What do folks think of the trial? I think the prosecution is doing the best they can, but have a nearly impossible case to prove. They basically have to prove both that Zimmerman started the fight and that immediately prior to shooting Martin, he had the ability to retreat from that fight but chose instead to shoot and kill Martin.
No, they don't. They have to prove he shot and killed him with intent, which isn't really in dispute (well the intent part is).
Er. As you say. No one's disputing that Zimmerman intended to shoot Martin. The question is whether the shooting meets the standard for self defense, as claimed by Zimmerman. That standard, under Florida law requires only that Zimmerman believe he was in immediate risk of major bodily harm or death. Since his injuries (which no one has disputed resulted from the altercation with Martin) support a reasonable person believing that, the claim of self defense can only be discounted if Zimmerman both started the fight and immediately prior to shooting Martin had the ability to retreat but chose to shoot Martin instead.
Under Florida state law, if he did not start the fight he *always* has the right to use lethal force in self defense if he believes he's in risk of major bodily harm or death. Period. Thus, if the prosecution can't convince the jury that he started the fight, they lose the case.
Under Florida state law, even if he started the fight, he can regain the right to use lethal force in self defense if he meets one of the following conditions:
1. He makes a clear effort to retreat, and the other person pursues him (with the aforementioned threat of risk of major bodily harm or death)
2. He is unable to escape the conflict and is now subject to risk of major bodily harm or death.
Because of those two conditions, even if the prosecution manages to convince the jury that Zimmerman did start the fight (and that's a huge if at this point), they also have to convince the jury that Zimmerman was able to retreat (Fails test 2), but chose not to (Fails test 1), and chose instead to stay engaged in the fight and to shoot Martin. If Zimmerman could not escape (say cause Martin knocked him on his back, straddled him, and beat him in the face the whole time), then who started the fight is completely irrelevant.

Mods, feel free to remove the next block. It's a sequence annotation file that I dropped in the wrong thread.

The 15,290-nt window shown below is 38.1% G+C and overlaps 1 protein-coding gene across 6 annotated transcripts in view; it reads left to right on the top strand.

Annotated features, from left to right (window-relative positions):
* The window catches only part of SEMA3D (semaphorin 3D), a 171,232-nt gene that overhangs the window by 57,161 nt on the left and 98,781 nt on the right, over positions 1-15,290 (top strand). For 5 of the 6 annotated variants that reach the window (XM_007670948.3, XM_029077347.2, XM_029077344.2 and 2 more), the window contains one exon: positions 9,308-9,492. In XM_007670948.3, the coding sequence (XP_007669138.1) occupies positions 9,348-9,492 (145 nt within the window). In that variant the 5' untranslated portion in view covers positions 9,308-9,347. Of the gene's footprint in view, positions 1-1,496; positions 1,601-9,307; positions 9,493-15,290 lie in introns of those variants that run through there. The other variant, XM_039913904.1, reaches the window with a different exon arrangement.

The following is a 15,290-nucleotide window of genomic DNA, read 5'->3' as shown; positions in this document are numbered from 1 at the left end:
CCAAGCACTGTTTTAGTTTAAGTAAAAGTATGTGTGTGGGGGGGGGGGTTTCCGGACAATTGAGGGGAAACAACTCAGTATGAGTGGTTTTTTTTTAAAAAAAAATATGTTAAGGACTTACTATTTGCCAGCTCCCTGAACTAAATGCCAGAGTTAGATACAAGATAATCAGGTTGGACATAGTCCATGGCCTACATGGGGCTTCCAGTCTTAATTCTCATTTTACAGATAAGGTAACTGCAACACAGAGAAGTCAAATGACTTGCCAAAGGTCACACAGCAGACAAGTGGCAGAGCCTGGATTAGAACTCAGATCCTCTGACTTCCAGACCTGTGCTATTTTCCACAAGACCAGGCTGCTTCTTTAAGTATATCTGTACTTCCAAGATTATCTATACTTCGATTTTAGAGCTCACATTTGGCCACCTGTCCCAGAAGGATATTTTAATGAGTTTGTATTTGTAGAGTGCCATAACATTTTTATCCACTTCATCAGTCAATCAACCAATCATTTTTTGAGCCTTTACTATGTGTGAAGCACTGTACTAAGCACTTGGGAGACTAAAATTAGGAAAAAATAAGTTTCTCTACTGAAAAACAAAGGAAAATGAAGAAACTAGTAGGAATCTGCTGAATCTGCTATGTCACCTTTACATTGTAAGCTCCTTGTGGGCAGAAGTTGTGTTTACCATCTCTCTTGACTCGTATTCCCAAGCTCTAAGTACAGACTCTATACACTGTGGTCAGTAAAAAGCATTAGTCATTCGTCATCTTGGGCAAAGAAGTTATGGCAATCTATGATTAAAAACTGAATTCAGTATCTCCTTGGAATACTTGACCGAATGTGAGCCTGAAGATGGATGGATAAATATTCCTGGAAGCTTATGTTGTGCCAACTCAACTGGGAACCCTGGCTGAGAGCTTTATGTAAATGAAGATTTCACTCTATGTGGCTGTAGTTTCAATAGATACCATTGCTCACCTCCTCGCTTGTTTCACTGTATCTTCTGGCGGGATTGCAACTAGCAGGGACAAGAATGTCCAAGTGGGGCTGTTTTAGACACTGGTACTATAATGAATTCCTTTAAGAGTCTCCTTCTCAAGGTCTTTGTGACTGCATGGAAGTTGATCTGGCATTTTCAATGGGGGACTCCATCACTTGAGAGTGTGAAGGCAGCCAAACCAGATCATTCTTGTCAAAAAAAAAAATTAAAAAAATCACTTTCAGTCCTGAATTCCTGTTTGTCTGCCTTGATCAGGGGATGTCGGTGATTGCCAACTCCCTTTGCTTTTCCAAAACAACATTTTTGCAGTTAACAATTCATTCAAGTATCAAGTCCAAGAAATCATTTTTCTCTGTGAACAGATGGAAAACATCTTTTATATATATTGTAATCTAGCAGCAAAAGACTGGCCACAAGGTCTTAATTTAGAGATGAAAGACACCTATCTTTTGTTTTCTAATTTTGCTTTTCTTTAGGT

Hence, why I say that they have to prove (convince the jury really) that he both started the fight *and* had the opportunity to end/escape it, but chose not to. Because those are the conditions required for this to be manslaughter and not legitimate self defense.
The burden of an affirmative defense isn't on the prosecution to disprove.
Except they have to convince all 12 jurists that Zimmerman is guilty of manslaughter. That requires that they convince those same jurists that Zimmerman's claim of self defense is not true. We can play semantics with where the burden is, but given that the claim of Zimmerman's attorney's isn't that their client didn't shoot Martin at all, but that he did so in self defense, the jury is going to have the same Florida law I just talked about explained to them, so that they can make a determination as to whether the shooting meets the legal requirements for self defense. For the prosecution to win, they have to show that the shooting doesn't meet those requirements.
I don't think they can get remotely close to doing that. What they're doing instead is hoping they can make their Martin out to be sympathetic and Zimmerman to be a racist profiling madman with a gun, and hope the jury's emotions overrule the facts of the case. It's more or less their only shot, since the evidence in the case is that this was as close to a text book example of legitimate use of a firearm for self defense as you can get. I mean, if you can't use your gun in self defense when you are on your back with an assailant straddling you, pinning you to the ground, and beating you in the face, when can you?